Monday, August 18, 2008

Half Victories

Before I start a bit of explanation. I've been reading an interesting book on the nature of influence recently. I could ramble on for a while about it, but the reason it's salient to this post is that it discusses the power a commitment gains when it's made as a public declaration. In essence it's a group identity thing, but getting into why this is true is not the point right now, I simply want to point out that it is.

The matter I'm actually writing about is another pattern of anxiety behavior that I'm seeing. Like most of these discoveries it's also true in retrospect, even several months in retrospect, but mourning past mistakes gets in the way of making future corrections.

The basic behavior is this. I go to do some thing which is still clouded, I lose the battle with that cloud, but because of this I end up spurring myself forward to do something else. The something else is basically always something lower on my list, and something less clouded by anxiety. The thing about this behavior that bugs me is that it's spurred me on to doing a number of things which I think really needed to be done, but all of those were done at the cost of some larger more important task.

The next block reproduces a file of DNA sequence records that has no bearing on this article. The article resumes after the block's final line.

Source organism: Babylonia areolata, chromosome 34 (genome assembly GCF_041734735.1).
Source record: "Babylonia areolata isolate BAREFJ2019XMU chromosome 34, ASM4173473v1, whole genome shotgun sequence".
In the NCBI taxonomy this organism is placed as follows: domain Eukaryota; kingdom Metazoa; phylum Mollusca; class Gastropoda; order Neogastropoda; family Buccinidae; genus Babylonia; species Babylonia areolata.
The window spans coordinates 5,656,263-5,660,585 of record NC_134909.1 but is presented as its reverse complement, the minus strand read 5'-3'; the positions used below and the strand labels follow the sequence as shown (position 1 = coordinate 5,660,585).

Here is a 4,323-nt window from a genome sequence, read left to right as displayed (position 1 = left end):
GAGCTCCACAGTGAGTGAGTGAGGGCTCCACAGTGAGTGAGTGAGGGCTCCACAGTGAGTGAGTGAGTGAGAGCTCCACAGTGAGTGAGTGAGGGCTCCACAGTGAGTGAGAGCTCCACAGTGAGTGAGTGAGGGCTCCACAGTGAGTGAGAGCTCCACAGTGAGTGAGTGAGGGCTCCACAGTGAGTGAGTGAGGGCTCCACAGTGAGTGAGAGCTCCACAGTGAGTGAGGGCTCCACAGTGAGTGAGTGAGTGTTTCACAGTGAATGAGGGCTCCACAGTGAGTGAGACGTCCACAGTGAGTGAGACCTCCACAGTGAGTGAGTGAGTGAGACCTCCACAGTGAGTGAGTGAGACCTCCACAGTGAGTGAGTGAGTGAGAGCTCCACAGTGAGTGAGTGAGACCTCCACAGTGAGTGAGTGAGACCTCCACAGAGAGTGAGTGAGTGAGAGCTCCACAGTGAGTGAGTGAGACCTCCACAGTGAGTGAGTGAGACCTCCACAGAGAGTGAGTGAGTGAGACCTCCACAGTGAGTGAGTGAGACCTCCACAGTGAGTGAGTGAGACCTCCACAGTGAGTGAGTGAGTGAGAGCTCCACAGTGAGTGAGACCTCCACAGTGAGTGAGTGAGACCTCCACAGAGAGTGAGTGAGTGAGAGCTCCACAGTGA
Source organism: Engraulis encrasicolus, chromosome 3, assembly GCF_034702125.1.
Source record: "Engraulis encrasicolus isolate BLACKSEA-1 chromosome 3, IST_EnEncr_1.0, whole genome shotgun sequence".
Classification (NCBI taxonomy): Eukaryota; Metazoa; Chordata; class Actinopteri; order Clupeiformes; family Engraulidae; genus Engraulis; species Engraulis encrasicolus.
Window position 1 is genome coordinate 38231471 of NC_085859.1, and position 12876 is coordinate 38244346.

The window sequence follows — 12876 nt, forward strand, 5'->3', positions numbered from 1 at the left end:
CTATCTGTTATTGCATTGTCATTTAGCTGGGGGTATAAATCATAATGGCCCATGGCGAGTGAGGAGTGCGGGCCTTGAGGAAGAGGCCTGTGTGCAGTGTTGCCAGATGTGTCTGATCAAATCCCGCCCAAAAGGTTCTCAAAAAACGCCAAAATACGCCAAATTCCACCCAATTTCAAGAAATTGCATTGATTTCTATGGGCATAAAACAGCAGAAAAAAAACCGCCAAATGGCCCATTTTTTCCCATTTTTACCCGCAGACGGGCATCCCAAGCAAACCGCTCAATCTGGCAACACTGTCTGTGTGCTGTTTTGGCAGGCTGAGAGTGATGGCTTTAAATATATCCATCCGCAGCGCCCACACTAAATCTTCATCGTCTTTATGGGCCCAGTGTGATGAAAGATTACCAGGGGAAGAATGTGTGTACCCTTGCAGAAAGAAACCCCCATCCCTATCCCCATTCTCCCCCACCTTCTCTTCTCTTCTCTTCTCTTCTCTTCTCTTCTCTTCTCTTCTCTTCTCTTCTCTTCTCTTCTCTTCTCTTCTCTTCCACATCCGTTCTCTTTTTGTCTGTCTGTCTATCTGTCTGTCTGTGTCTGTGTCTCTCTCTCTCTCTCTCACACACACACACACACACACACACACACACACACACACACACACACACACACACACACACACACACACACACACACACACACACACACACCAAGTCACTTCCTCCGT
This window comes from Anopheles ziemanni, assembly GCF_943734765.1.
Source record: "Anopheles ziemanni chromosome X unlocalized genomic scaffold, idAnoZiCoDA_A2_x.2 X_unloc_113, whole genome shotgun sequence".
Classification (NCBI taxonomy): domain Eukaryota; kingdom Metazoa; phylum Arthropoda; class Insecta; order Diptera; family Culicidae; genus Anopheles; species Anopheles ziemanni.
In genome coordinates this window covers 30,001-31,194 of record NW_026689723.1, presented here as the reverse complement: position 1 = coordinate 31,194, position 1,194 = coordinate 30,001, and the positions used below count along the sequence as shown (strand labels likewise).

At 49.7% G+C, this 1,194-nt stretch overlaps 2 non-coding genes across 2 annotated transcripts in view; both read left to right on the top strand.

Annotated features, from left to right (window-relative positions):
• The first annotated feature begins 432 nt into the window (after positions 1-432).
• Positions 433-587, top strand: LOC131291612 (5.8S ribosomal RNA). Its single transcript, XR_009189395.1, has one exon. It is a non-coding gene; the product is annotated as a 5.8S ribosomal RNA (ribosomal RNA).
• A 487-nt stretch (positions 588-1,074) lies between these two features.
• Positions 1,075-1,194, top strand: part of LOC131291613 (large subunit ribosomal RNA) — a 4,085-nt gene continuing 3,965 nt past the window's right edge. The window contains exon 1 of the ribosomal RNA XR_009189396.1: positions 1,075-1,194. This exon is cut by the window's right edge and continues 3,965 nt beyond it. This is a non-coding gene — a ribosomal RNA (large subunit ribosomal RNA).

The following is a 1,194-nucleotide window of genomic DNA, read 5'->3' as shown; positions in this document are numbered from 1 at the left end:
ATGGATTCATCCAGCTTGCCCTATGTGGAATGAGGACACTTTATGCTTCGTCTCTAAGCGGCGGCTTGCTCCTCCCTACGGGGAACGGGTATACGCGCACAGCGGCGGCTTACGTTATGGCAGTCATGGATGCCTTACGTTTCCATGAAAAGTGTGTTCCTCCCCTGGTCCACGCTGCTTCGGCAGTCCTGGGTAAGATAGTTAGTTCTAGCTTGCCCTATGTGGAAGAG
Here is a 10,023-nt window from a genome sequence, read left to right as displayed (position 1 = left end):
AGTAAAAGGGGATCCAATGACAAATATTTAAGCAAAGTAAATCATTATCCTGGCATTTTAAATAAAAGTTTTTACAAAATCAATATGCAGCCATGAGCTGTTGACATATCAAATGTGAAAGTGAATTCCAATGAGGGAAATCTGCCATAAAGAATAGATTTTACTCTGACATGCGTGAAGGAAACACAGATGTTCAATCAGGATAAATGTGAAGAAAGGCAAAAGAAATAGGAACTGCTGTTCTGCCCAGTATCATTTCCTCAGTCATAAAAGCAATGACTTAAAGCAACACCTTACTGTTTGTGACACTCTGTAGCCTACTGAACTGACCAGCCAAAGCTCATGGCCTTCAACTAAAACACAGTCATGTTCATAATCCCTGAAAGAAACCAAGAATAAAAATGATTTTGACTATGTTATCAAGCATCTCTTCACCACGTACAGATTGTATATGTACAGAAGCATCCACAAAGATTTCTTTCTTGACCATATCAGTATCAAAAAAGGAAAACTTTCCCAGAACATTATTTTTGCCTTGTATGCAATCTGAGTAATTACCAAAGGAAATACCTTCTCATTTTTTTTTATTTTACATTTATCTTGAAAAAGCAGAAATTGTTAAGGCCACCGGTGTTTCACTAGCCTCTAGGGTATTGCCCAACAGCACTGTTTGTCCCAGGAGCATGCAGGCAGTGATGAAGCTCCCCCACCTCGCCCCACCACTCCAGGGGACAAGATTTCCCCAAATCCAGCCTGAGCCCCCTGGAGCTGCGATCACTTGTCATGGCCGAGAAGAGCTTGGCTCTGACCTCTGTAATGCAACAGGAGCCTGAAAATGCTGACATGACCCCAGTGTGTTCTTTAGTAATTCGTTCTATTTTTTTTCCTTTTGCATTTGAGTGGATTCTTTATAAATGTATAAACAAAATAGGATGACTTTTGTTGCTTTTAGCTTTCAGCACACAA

The pros and cons of this aside I'm interested in this because it represents a step up from what I call "slipping" which is going from a failed attempt at piercing the cloud goes to doing something worthless. The "something worthless" is almost always defined as playing an MMO. I'm still getting things done, I'm just not getting the right things done. This makes the issue of fighting this behavior much trickier. I can't look back on what I've done with true scorn, but I know that this is ultimately a destructive behavior.

The more I think about it the more I find myself thinking that the way to fight this is the same way I've been fighting everything else. Keep myself pointed at the task, and keep moving forward. It's the almost insultingly easy solution that's unexpectedly difficult to implement.


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